WALTHAM, Mass. -- Chris Johnson can finally unpack.
The Boston Celtics informed Johnson Thursday, hours before his second 10-day contract is set to expire, that they plan to retain him for the remainder of the season.
Johnson, a 23-year-old swingman, averaged 7.6 points, 2.8 rebounds, 1.3 assists, and 1 steal in 21.5 minutes per game in eight appearances over his two 10-day contracts with the team. Despite a need to maintain salary-cap and roster flexibility in advance of the Feb. 20 trade deadline, Boston is committing to Johnson, and that's a sign of just how much they like him.
Johnson's prorated deal will cost the Celtics roughly $320,000 (he made about $92,800 on his two 10-day pacts) and is likely to include at least one nonguaranteed future season that will allow Boston to proceed with a goal of developing him, but also making him a useful trade asset if roster space fills up over the summer.
Boston will still have one open roster spot and, by our rough calculations, a little less than $1 million in wiggle room to navigate the trade deadline (which could help the team take on salary or bodies in order to help facilitate a deal).
For his part, Johnson offered thanks to the entire Celtics organization for keeping him around.
"I just have to give thanks to Danny Ainge for bringing me in and giving me the opportunity," said Johnson. "Brad Stevens for giving me the opportunity to play when guys were injured. And my teammates for just giving me confidence."
With his final 10-day contract winding down, Johnson got votes of confidence from teammates, including captain Rajon Rondo. Now that Johnson has the security of a job for the rest of the season, he is eager to prove again that he belongs at this level.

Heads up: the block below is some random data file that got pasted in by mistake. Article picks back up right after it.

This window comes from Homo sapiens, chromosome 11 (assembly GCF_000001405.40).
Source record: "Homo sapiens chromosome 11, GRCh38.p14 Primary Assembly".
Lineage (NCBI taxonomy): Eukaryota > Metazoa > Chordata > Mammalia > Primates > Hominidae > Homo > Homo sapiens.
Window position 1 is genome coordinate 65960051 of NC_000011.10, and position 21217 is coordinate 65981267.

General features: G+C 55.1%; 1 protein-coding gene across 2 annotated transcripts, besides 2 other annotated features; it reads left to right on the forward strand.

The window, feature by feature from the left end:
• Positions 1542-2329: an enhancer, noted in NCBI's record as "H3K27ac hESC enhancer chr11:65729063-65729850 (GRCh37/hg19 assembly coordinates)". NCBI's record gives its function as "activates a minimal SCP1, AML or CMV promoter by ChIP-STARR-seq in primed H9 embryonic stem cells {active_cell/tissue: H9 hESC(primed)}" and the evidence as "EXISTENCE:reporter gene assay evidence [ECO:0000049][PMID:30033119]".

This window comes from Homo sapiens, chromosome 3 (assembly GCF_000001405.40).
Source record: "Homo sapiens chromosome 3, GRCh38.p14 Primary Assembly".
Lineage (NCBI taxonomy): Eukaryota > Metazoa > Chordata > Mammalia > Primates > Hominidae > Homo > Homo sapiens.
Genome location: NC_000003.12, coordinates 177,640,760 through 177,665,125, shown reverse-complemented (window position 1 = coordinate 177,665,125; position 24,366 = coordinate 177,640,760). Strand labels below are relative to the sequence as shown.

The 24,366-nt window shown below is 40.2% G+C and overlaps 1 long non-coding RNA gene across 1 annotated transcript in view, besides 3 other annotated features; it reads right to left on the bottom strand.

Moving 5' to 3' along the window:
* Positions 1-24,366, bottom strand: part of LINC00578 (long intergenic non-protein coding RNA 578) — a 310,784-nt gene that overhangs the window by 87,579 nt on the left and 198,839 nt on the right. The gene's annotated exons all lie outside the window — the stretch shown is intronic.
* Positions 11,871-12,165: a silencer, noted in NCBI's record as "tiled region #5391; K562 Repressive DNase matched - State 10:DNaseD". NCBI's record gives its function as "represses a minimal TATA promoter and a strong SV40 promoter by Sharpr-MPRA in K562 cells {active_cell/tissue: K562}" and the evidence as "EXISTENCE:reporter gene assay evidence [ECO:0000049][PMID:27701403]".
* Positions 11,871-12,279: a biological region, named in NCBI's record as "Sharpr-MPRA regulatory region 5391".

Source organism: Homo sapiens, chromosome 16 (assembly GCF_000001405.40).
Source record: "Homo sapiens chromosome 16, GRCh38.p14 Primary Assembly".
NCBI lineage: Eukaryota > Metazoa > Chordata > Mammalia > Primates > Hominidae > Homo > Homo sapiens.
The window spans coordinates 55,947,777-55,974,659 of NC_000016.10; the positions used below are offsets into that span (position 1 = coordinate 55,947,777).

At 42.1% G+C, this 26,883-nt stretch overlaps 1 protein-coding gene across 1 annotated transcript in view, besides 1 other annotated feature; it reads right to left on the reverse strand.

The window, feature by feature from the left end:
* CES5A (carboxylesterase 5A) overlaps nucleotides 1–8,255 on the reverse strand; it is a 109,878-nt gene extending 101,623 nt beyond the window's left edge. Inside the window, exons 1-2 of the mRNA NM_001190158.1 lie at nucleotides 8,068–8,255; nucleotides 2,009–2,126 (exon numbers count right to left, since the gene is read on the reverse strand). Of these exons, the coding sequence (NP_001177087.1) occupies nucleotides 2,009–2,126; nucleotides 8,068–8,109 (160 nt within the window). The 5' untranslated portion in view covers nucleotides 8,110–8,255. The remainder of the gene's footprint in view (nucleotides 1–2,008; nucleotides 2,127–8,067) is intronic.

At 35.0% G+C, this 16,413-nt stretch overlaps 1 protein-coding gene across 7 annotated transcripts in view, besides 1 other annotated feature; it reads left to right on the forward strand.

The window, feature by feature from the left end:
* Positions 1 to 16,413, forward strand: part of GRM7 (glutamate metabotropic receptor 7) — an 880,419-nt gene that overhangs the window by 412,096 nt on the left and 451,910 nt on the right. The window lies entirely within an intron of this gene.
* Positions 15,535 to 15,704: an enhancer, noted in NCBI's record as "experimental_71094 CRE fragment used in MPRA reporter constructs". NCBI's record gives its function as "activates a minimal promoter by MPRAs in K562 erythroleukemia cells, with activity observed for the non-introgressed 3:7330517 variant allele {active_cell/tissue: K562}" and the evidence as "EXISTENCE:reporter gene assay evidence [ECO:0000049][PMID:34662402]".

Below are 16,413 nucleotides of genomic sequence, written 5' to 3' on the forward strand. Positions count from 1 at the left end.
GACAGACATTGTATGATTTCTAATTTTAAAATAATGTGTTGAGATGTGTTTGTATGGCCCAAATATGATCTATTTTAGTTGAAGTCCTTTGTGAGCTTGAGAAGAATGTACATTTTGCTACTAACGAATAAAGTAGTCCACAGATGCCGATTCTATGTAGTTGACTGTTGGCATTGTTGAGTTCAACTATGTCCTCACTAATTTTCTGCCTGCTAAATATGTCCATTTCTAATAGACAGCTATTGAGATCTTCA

Johnson spent eight games with the Memphis Grizzlies on two 10-day contracts last season, but he was not retained for the remainder of the season. He camped with the Brooklyn Nets, gushing about what he learned from veterans like Paul Pierce and Joe Johnson.
Now Johnson has his first honest-to-goodness, long-term NBA security, and coach Brad Stevens hopes he maximizes it as he did when on temporary deals.
"To me, the greatest stories in sports start with a chip on your shoulder," said Stevens. "[Johnson has] got an automatic chip. Now the key is, as you get extended opportunities, is to keep the chip. To keep hungry. That’s another human-nature test. That’s the next one coming for guys like that. I think it’s a great story, but it’s not like it’s some miracle. It’s the result of hard work, doing the right things, not being scared of the moment, taking advantage of opportunities, those type of things."
Johnson's first call after getting news that he'd be sticking around?
"I called my mom," said Johnson. "I gave her a call, just to let her know about the news, and she was pretty excited, too."